interesting. here's some info on the path from fish to guanosine to uric acid. as we have seen, uric acid is low in ms and high in gout and gout and ms are mutually exclusive. when we examine guanosine metabolism, it ends up as uric acid. looks like fish and seaweed consumption could be good ways to make sure guanosine is making an appearance in our bodies and
help keep our uric acid levels in a more appropriate range. also since it's in seaweed we can increase consumptin of that without worrying so much about bioaccumulation of toxins as when we consume fish.
9. What are the steps in degradation of purines?
A: All purines eventually end up as uric acid (recognized by its 3-carbonyl groups), essentially all side groups are replaced by carbonyls in the process. Uric acid is excreted in the urine. Xanthine oxidase is involved in the last step.
AMP --> Inosine --> Hypoxanthine --> Xanthine --> Uric acid
GMP --> guanosine --> guanine --> Xanthine --> uric acid
Guanosine monophosphate, also known as 5'-guanidylic acid or guanylic acid and abbreviated GMP, is a nucleotide that is found in RNA. It is an ester of phosphoric acid with the nucleoside guanosine. GMP consists of the phosphate group, the pentose sugar ribose, and the nucleobase guanine.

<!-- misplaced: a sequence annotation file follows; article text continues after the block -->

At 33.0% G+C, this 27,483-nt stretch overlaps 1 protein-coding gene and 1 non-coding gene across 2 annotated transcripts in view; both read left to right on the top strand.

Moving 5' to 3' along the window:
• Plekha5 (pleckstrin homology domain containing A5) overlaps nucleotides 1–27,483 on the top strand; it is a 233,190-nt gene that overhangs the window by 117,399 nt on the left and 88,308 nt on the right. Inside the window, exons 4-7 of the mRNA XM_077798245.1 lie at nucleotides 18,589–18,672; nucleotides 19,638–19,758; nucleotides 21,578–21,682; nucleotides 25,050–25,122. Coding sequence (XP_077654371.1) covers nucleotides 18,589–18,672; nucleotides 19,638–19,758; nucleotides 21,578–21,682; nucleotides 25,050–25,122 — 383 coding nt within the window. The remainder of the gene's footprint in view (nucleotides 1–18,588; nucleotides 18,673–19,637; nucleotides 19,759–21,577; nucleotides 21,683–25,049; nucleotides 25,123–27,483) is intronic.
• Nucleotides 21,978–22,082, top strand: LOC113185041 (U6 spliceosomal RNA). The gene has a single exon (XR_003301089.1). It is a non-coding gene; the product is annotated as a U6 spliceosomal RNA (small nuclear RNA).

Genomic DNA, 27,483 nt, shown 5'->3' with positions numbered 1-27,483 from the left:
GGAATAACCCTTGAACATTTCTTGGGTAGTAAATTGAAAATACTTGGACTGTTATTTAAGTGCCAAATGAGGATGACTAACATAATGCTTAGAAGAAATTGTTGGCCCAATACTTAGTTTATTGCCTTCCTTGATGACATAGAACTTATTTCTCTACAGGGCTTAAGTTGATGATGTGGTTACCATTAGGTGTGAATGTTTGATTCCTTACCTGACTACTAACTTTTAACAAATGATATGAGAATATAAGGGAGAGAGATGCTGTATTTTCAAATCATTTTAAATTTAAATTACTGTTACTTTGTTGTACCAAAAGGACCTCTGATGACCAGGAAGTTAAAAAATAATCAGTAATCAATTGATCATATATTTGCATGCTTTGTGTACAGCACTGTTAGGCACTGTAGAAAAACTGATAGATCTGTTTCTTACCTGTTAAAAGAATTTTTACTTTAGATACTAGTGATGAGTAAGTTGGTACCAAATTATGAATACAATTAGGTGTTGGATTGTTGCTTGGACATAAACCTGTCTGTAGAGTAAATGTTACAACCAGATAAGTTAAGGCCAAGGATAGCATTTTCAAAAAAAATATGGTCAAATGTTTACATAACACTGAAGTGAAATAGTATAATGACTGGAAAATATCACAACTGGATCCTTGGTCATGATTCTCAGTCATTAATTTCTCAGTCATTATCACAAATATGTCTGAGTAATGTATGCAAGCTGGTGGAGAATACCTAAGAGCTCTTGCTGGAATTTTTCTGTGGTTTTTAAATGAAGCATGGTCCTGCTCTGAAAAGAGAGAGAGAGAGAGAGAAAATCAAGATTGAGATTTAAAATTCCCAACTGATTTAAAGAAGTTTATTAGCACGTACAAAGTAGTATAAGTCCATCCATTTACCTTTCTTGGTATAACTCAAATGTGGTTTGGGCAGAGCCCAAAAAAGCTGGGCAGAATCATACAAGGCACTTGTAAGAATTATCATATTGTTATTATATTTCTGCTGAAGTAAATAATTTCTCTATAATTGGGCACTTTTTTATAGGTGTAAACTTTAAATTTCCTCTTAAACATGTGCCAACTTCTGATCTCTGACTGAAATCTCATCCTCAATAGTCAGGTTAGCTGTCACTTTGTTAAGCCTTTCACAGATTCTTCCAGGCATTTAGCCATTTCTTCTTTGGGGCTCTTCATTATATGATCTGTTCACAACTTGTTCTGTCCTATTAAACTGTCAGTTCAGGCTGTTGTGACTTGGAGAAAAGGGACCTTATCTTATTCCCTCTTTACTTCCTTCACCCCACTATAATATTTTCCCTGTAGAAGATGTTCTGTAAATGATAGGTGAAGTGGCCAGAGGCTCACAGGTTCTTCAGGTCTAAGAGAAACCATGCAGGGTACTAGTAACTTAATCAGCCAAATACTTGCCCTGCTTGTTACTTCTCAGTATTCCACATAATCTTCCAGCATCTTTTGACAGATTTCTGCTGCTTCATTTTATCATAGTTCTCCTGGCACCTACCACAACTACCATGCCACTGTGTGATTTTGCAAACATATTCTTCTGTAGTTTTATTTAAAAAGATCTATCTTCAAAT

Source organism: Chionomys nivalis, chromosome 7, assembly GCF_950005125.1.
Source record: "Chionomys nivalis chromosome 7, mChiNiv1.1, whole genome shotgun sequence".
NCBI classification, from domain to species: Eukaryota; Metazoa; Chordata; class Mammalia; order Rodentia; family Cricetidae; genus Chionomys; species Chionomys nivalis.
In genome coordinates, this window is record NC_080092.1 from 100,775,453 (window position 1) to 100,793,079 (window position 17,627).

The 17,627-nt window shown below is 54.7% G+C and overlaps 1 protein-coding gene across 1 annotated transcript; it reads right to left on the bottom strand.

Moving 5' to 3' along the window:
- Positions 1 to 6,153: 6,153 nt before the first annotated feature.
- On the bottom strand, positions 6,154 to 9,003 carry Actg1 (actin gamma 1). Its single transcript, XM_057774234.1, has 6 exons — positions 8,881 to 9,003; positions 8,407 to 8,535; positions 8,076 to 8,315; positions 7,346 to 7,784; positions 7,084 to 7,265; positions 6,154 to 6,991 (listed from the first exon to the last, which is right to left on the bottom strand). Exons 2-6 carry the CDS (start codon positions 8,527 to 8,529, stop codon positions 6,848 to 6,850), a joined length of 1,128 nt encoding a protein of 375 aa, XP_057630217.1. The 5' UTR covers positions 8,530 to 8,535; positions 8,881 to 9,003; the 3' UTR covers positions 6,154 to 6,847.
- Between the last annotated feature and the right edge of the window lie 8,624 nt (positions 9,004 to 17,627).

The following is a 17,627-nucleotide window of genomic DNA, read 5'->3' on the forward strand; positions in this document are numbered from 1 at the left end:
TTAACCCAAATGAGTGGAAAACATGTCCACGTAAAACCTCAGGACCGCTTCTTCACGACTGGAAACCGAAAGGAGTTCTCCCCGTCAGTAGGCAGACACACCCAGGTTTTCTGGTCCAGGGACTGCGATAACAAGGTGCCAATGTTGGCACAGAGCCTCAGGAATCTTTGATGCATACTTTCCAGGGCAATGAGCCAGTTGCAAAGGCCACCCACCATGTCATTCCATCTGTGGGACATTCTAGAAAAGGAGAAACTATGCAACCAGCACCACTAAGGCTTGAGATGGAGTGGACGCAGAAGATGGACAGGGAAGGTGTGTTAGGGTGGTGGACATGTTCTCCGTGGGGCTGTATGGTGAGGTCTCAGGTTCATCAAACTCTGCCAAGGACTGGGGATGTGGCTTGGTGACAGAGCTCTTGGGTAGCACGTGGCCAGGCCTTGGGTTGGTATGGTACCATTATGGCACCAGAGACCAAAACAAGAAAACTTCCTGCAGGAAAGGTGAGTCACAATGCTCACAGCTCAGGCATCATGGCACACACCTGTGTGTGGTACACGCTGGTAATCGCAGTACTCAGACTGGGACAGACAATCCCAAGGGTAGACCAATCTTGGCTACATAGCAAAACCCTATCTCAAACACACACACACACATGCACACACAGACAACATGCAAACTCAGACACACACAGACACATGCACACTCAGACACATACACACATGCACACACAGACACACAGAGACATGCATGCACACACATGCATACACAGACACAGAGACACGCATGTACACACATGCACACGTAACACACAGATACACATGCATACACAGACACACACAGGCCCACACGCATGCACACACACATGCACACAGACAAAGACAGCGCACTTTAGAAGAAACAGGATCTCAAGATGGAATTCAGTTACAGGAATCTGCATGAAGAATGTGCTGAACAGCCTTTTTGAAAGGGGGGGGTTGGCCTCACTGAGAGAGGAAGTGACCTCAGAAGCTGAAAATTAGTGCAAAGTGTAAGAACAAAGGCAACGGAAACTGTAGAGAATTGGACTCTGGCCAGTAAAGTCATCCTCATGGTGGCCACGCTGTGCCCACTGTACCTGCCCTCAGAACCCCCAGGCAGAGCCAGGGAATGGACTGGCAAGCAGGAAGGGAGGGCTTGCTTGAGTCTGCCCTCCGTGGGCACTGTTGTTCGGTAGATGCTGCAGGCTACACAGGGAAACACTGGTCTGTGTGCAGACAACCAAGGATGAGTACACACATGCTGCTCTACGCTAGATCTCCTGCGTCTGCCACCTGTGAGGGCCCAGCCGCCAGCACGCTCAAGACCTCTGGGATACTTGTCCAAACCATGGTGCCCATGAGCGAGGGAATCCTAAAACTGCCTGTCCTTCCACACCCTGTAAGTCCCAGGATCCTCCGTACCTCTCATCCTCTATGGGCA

The sodium salt, disodium guanylate is a food additive used as a flavor enhancer because of its distinctive meaty taste.
Disodium guanylate (E627), chemical formula C10H14N5O8P, is a food additive used as a flavor enhancer, in synergy with monosodium glutamate (the sodium salt of glutamic acid, MSG). As it is a fairly expensive additive, it is not used independently of glutamic acid; if disodium guanlyate is present in a list of ingredients but MSG does not appear to be, it is likely that glutamic acid is provided as part of another ingredient such as a processed soy protein complex.
Disodium guanylate is a flavor enhancer derived from dried fish or dried seaweed
. It is a by-product of disodium inosinate.